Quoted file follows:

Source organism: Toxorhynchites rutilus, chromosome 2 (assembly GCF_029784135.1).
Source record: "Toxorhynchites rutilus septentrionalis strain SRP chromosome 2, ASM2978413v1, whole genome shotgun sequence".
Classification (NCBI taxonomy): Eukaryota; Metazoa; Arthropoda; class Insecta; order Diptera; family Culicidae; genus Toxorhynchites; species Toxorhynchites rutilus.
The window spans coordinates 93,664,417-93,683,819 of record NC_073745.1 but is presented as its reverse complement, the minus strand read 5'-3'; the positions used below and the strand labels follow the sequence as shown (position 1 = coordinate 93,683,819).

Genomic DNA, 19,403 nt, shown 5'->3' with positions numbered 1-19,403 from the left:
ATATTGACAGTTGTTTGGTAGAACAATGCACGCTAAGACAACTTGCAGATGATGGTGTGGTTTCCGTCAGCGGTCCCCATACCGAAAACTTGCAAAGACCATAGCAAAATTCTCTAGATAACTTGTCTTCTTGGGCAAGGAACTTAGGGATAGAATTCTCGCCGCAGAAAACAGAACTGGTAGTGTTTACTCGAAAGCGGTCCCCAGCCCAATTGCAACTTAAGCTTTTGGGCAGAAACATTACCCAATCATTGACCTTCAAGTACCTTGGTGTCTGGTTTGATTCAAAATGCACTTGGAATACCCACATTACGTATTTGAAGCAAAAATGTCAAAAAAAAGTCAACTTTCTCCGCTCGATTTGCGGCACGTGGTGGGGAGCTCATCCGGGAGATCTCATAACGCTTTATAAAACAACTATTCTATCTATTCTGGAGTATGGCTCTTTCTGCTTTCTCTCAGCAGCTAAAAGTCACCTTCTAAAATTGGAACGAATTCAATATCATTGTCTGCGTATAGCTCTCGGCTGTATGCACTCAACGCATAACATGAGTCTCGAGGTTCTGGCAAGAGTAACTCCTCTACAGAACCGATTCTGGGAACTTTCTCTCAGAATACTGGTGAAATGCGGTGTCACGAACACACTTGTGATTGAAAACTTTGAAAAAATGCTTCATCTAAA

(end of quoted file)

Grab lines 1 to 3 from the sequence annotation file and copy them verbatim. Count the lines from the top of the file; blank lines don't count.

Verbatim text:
Source organism: Toxorhynchites rutilus, chromosome 2 (assembly GCF_029784135.1).
Source record: "Toxorhynchites rutilus septentrionalis strain SRP chromosome 2, ASM2978413v1, whole genome shotgun sequence".
Classification (NCBI taxonomy): Eukaryota; Metazoa; Arthropoda; class Insecta; order Diptera; family Culicidae; genus Toxorhynchites; species Toxorhynchites rutilus.